IOSCO compared trading platforms based on features and functionality, such as the range of products traded, transparency, and resilience.
— Products Traded and Customizability
Liquidity and standardization (both legal and operational)2 are primary determinants of the types of products offered by trading platforms, according to IOSCO. In general, single-dealer platforms offer a wider range of products, perhaps given that a single dealer is the sole competitor for quotes, creating an environment conducive to offering new products. Since OTC derivatives are often used to hedge specific underlying exposures, market participants often seek execution venues that provide flexibility to trade customized contracts. Again, single-dealer platforms tend to offer a higher degree of contract customizability than multi-dealer platforms, and third-party-hosted single-dealer platforms usually offer less customization than ones hosted directly by the dealer.
— Pre- and Post-Trade Price Transparency
Pre-trade transparency3 varies widely among trading platforms, IOSCO noted. Those using an LOB execution method provide a high degree of pre-trade transparency. Participants in request-for-quote platforms receive limited transparency, in the form of dealer responses to their requests. Dealers on request-for-stream platforms provide quotes representing firm commitments to buy and sell, but these quotes are generally limited to a select client tier. Post-trade transparency4 is generally very limited for OTC derivatives. IOSCO noted that some jurisdictions are looking for ways to improve this transparency.
— “Resilience” of Operations and Liquidity
Platforms use a wide range of technologies to achieve operational resilience, or the ability to handle a disruption to business operations. IOSCO did not identify material differences in the ability of single and multi-dealer platforms to provide such resilience. As to the impact of extreme market stress on liquidity at trading platforms, IOSCO identified two key factors that may affect “liquidity resilience.” The first is whether the counterparty was known prior to trade execution.5 The second is whether the transaction involved voice negotiation. IOSCO noted, however, that it is currently difficult to predict in advance which trading model would be more resilient in stressed market conditions, given the market’s relative lack of prior experience with swaps being executed on trading platforms.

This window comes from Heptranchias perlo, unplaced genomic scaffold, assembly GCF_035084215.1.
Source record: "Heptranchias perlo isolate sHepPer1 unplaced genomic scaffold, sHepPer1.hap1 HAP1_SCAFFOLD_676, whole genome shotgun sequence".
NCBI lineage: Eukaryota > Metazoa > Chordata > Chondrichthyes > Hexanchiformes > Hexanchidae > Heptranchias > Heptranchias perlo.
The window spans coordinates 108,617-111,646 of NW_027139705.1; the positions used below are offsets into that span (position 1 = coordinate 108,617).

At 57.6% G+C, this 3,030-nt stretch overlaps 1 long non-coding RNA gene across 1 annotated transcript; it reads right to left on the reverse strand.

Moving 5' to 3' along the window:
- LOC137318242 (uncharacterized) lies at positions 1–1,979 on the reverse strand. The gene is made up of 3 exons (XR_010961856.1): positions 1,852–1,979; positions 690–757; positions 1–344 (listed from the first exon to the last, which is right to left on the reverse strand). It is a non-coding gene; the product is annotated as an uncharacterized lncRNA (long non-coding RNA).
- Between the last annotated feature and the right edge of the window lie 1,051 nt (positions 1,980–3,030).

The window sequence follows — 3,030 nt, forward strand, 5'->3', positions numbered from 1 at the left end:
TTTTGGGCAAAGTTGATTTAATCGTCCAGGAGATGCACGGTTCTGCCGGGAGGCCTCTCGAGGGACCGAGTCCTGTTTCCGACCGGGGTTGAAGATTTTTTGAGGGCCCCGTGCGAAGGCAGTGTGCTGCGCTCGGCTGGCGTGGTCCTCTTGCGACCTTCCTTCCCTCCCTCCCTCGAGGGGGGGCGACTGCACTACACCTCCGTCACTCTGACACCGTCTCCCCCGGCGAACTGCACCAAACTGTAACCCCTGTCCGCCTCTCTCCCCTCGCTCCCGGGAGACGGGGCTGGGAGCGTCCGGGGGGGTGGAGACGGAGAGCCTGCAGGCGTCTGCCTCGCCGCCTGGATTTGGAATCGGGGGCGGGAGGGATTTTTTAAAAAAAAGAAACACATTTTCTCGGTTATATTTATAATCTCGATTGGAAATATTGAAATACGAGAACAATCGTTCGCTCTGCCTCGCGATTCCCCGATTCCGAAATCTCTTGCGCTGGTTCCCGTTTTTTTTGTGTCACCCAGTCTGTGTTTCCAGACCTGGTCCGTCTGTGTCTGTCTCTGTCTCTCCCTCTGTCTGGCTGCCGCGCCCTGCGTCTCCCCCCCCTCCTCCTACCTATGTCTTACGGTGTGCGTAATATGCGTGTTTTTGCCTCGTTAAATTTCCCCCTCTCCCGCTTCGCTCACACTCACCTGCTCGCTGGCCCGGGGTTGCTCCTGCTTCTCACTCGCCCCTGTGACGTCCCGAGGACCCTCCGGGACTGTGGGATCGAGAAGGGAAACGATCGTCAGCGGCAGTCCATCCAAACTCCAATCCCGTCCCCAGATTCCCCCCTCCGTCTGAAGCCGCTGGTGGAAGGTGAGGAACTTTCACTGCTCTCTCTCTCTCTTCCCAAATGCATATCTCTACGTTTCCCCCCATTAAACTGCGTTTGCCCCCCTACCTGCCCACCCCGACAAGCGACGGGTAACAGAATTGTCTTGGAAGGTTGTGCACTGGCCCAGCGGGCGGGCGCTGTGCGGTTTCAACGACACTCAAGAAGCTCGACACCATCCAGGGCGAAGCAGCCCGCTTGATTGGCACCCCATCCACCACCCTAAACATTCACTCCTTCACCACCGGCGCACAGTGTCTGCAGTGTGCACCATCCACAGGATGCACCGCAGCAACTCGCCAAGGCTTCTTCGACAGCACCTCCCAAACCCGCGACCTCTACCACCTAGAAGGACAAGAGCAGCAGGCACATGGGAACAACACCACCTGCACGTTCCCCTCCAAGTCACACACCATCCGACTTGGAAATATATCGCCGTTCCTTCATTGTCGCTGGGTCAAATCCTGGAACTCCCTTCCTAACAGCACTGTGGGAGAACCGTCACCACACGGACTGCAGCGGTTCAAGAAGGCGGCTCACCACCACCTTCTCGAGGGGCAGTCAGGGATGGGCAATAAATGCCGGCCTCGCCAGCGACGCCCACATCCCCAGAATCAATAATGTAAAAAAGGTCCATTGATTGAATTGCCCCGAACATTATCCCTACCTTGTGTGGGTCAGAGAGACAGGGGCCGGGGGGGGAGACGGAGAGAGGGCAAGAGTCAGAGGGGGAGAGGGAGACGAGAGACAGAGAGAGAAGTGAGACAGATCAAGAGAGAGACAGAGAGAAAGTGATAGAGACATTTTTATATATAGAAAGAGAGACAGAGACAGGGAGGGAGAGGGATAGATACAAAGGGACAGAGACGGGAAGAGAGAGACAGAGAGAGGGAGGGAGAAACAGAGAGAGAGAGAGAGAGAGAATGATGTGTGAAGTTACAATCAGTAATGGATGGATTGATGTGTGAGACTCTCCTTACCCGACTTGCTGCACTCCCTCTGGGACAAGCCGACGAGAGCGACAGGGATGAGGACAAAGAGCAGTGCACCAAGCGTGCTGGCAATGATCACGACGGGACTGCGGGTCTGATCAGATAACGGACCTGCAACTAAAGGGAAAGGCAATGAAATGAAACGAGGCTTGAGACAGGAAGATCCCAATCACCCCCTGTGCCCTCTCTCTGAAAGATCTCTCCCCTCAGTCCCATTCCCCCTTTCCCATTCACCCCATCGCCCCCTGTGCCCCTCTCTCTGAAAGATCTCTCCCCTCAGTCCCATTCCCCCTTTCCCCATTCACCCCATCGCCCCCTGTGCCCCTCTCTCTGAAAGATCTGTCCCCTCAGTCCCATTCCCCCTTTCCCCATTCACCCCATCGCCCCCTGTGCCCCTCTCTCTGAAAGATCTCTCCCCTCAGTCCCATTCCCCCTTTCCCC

Anticipated Regulatory Approach
IOSCO noted that some trading platforms—such as single-dealer platforms—would not satisfy the definition of “swap execution facility” under the Dodd-Frank Wall Street Reform and Consumer Protection Act and a related rule proposal by the Commodity Futures Trading Commission, requiring that multiple participants be provided the ability to accept bids or offers also made by multiple participants. By contrast, the European Commission’s proposed Regulation on Markets in Financial Instruments (MiFIR) would require derivatives subject to the trading obligation to be traded only on regulated markets, multilateral trading facilities, organized trading facilities (OTFs), and certain third country markets. OTFs are a new category of trading venue in which multiple third-party buying and selling interests are able to interact in a way that results in a transaction. MiFIR, as proposed, would allow the OTF discretion over execution method.
1 A limit order refers to an order to buy or sell a derivative below or above a specific price. A participant on an LOB platform can execute against the best existing bid or offer, or may place its own firm bid or offer on the book.
2 Legal standardization refers to the commonality of product and contract terms. Operational standardization refers to agreement as to trade processing and related procedures during a trade’s lifecycle.
3 Pre-trade transparency refers to the ability of market participants to see information regarding a swap (specifically, bid and offer prices) prior to trade execution.
4 Post-trade transparency refers to transparency for participants other than executing parties after a trade takes place, including price and volume information.
5 For instance, liquidity providers whose identities are disclosed may have reputational risk in displaying unrealistic pricing during stressed market conditions.